Arrival dates in March are a little less frequent. For instance, in 2003, a Blue-gray Gnatcatcher arrived on March 28. I saw my first spring Blue-gray Gnatcatcher on March 30 in 1998. In 2006, the arrival date was March 31.

 The Blue-gray Gnatcatcher is a tiny, active bird with noisy habits that make it fairly easy to detect in early spring before foliage has grown dense in the branches of trees.

 This gnatcatcher ranks with the kinglets and hummingbirds as one of the smallest birds to range within the United States. This tiny bird tips the scales at only a fourth of an ounce. A gnatcatcher is an incredible bundle of feathered energy, seemingly always on the move as they snatch small winged insects out of the air or pluck other prey items from leaves or branches. They’re also quite curious birds that, more than once, have given me the feeling that I am the one being observed while watching their antics.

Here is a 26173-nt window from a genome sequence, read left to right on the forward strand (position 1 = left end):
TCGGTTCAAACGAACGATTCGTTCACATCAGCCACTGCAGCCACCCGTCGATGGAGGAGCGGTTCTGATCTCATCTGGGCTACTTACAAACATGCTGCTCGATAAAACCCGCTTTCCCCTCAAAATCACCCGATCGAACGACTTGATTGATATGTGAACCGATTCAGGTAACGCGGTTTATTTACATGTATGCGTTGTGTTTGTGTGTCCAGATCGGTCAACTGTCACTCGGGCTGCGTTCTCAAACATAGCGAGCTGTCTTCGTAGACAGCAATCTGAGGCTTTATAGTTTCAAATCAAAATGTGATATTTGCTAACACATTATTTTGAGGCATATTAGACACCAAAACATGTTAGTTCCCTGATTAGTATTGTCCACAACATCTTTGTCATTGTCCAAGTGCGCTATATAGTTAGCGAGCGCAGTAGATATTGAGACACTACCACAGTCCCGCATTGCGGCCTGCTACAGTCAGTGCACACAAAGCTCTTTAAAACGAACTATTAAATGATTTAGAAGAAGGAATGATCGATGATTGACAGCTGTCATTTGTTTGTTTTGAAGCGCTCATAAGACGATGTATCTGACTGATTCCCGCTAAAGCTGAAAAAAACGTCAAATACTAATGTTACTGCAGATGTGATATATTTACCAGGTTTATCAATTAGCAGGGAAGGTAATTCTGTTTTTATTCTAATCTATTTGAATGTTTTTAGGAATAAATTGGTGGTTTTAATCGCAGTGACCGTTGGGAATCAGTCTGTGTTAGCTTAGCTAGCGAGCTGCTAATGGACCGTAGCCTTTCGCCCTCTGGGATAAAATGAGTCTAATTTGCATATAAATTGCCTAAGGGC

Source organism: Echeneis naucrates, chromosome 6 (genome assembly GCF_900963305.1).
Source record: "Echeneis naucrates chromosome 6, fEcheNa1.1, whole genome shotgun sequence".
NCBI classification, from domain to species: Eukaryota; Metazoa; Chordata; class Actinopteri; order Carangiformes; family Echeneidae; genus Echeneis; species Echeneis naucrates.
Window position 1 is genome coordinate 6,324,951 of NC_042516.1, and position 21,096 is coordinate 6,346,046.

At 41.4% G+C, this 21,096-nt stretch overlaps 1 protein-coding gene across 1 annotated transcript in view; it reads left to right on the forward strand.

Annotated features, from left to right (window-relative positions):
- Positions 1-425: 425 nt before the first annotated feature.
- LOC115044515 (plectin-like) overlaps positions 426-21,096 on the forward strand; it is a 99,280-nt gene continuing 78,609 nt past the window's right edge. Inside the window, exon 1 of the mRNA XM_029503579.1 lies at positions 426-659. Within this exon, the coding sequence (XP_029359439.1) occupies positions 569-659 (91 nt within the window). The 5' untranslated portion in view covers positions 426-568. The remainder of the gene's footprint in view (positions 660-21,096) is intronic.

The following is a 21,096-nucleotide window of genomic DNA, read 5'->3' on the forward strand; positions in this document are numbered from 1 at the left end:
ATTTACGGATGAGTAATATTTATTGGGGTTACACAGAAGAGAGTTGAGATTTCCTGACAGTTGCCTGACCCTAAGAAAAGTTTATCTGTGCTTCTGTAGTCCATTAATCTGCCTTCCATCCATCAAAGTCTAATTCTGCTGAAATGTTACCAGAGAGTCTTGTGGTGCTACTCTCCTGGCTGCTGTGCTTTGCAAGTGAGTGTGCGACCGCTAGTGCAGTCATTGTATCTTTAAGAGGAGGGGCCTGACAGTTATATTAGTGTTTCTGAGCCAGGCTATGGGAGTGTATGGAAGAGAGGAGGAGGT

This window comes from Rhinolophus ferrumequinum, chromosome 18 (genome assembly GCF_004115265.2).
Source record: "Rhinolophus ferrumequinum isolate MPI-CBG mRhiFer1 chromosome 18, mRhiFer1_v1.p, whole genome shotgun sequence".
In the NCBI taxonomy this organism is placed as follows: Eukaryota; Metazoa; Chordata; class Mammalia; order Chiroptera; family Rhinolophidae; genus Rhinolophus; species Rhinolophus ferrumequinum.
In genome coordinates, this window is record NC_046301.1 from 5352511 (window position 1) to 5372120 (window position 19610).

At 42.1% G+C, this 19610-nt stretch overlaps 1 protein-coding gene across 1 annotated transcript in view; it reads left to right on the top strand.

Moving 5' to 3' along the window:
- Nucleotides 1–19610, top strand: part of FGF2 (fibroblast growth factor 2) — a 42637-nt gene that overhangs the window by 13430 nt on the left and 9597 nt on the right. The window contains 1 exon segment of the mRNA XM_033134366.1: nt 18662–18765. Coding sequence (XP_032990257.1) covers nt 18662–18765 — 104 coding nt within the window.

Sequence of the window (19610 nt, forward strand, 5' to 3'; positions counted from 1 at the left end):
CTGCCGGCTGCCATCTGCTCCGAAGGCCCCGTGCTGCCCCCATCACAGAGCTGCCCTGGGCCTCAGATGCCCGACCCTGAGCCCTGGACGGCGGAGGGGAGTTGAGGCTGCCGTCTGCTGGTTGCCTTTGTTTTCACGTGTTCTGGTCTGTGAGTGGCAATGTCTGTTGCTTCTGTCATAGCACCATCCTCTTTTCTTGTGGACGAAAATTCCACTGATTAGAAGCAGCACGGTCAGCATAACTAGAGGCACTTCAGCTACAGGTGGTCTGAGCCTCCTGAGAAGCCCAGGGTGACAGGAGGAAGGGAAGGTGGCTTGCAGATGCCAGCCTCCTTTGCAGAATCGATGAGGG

Like the hummingbirds, the gnatcatchers are an exclusively New World family of birds. They lack the diversity of the hummingbirds. Instead of several hundred species, there are only about a dozen species of gnatcatchers. Of that number, four — Blue-gray Gnatcatcher, California Gnatcatcher, Black-tailed Gnatcatcher and Black-capped Gnatcatcher — range within the United States. The Blue-gray Gnatcatcher is the only member of this family to reside in the eastern United States.

 Other representatives of this family of small songbirds include the Cuban Gnatcatcher, White-lored Gnatcatcher, Creamy-bellied Gnatcatcher, Tropical Gnatcatcher and Masked Gnatcatcher.

 The Blue-gray Gnatcatcher builds an exquisite and compact nest using such materials as spider silk and lichens. I have found many nests over the years by listening for the scolding notes of the parents which, even near their nest, have not learned the virtues of silence.

 The Blue-gray Gnatcatcher is one of the birds that, in my mind, truly kicks off the arrival season of many of my favorite neotropical migrants.